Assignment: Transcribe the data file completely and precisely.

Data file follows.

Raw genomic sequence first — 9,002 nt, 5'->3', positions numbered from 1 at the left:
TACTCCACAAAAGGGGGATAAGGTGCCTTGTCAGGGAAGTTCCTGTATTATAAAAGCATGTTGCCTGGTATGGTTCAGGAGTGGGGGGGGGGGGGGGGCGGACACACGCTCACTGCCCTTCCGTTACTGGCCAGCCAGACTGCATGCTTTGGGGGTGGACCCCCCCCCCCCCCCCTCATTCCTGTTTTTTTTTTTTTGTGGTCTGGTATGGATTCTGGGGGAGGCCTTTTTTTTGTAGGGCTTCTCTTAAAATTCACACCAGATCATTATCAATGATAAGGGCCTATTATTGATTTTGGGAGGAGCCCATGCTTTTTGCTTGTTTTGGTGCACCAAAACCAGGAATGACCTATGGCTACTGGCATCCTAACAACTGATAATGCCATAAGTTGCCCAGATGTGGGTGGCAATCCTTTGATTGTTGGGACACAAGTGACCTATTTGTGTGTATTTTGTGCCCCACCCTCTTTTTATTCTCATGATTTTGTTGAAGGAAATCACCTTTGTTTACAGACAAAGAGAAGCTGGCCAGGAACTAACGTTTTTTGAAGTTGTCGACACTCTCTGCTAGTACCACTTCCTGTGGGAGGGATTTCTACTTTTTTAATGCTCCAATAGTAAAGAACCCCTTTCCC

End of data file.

Raw genomic sequence first — 9,002 nt, 5'->3', positions numbered from 1 at the left:
TACTCCACAAAAGGGGGATAAGGTGCCTTGTCAGGGAAGTTCCTGTATTATAAAAGCATGTTGCCTGGTATGGTTCAGGAGTGGGGGGGGGGGGGGGGCGGACACACGCTCACTGCCCTTCCGTTACTGGCCAGCCAGACTGCATGCTTTGGGGGTGGACCCCCCCCCCCCCCCCTCATTCCTGTTTTTTTTTTTTTGTGGTCTGGTATGGATTCTGGGGGAGGCCTTTTTTTTGTAGGGCTTCTCTTAAAATTCACACCAGATCATTATCAATGATAAGGGCCTATTATTGATTTTGGGAGGAGCCCATGCTTTTTGCTTGTTTTGGTGCACCAAAACCAGGAATGACCTATGGCTACTGGCATCCTAACAACTGATAATGCCATAAGTTGCCCAGATGTGGGTGGCAATCCTTTGATTGTTGGGACACAAGTGACCTATTTGTGTGTATTTTGTGCCCCACCCTCTTTTTATTCTCATGATTTTGTTGAAGGAAATCACCTTTGTTTACAGACAAAGAGAAGCTGGCCAGGAACTAACGTTTTTTGAAGTTGTCGACACTCTCTGCTAGTACCACTTCCTGTGGGAGGGATTTCTACTTTTTTAATGCTCCAATAGTAAAGAACCCCTTTCCC